WHO report reveals gender inequalities at the root of global crisis in health and care work

March 14, 2024
“Fair share for health and care: gender and the undervaluation of health and care work" report.

A new report published by the World Health Organization (WHO), “Fair share for health and care: gender and the undervaluation of health and care work" illustrates how gender inequalities in health and care work negatively impact women, health systems and health outcomes.

The report outlines underinvestment in health systems results in a vicious cycle of unpaid health and care work, lowering women’s participation in paid labor markets.

Women comprise 67% of the paid global health and care workforce. In addition to this paid work, it has been estimated that women perform an estimated 76% of all unpaid care activities. Work that is done primarily by women tends to be paid less and have poor working conditions.

The report highlights that low pay and demanding working conditions are commonly found in the health and care sector.

The report illustrates that decades of chronic underinvestment in health and care work is contributing to a growing global crisis of care. With stagnation in progress towards universal health coverage (UHC), resulting in 4.5 billion people lacking full coverage of essential health services, women may take on even more unpaid care work. The deleterious impact of weak health systems combined with increasing unpaid health and care work are further straining the health of caregivers and the quality of services.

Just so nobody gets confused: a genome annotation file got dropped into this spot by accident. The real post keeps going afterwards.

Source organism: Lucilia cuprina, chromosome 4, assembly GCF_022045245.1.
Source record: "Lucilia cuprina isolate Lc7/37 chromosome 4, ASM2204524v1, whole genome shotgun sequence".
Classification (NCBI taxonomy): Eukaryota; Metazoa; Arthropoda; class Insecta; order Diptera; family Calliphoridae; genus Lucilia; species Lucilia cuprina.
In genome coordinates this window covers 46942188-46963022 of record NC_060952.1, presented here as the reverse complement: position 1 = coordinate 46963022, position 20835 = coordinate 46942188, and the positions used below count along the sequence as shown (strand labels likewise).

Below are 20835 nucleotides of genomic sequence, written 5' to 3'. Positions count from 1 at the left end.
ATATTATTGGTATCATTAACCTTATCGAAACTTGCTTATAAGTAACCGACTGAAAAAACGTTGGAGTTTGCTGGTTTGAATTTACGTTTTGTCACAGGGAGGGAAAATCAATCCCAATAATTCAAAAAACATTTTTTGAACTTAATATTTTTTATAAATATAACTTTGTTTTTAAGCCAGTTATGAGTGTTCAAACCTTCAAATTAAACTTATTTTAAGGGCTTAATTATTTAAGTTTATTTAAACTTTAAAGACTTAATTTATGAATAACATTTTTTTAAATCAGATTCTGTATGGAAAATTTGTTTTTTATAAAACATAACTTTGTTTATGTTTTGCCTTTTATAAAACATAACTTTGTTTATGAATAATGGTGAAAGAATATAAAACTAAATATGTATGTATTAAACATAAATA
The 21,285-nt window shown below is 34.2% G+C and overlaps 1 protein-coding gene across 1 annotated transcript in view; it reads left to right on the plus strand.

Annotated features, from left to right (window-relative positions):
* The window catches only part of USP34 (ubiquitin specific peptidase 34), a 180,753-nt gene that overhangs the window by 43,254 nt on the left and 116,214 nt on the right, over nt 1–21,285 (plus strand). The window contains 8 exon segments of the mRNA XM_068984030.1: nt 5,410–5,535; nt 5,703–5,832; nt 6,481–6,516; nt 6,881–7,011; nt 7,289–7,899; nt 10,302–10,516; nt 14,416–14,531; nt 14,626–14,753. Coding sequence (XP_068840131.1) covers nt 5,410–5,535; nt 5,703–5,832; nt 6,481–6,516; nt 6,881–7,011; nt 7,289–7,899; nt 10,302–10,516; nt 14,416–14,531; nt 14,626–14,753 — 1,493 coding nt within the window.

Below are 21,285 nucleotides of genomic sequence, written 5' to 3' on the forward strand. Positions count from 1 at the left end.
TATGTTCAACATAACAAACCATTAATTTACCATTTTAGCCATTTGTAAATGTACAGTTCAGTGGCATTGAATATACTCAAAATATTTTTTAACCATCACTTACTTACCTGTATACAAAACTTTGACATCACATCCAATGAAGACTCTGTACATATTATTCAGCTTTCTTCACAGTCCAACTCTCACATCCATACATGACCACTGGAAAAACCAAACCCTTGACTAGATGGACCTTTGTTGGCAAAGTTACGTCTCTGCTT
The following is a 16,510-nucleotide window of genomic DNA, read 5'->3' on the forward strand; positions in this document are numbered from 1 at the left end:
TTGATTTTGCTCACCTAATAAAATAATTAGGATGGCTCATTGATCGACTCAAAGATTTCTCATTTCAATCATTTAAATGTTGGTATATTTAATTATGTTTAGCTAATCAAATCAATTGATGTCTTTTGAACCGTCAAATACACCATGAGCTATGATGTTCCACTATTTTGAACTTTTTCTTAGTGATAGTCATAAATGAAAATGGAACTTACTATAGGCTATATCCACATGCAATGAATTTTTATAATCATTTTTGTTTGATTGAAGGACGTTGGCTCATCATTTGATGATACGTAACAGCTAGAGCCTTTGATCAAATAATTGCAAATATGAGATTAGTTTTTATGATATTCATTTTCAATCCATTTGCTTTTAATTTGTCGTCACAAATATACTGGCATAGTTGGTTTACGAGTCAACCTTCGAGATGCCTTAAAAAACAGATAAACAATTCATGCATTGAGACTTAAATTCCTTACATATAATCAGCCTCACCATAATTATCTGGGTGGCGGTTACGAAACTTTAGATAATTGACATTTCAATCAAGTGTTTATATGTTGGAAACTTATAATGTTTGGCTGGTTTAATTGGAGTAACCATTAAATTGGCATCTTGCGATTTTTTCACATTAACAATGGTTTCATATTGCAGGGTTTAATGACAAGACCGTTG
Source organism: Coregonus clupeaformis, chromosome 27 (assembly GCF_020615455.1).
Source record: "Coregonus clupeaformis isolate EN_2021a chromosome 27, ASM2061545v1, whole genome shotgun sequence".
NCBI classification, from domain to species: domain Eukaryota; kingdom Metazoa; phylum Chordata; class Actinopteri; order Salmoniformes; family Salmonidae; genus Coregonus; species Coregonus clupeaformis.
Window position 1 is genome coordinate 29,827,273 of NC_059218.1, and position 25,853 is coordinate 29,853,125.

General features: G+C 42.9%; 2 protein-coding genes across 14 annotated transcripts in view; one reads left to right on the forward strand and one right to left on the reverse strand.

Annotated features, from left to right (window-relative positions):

The report presents policy levers to better value health and care work:

  1. Improve working conditions for all forms of health and care work, especially for highly feminized occupations
  2. Include women more equitably in the paid labor workforce
  3. Enhance conditions of work and wages in the health and care workforce and ensure equal pay for work of equal value
  4. Address the gender gap in care, support quality care work and uphold the rights and well-being of caregivers   
  5. Ensure that national statistics account for, measure and value all health and care work
  6. Invest in robust public health systems

WHO release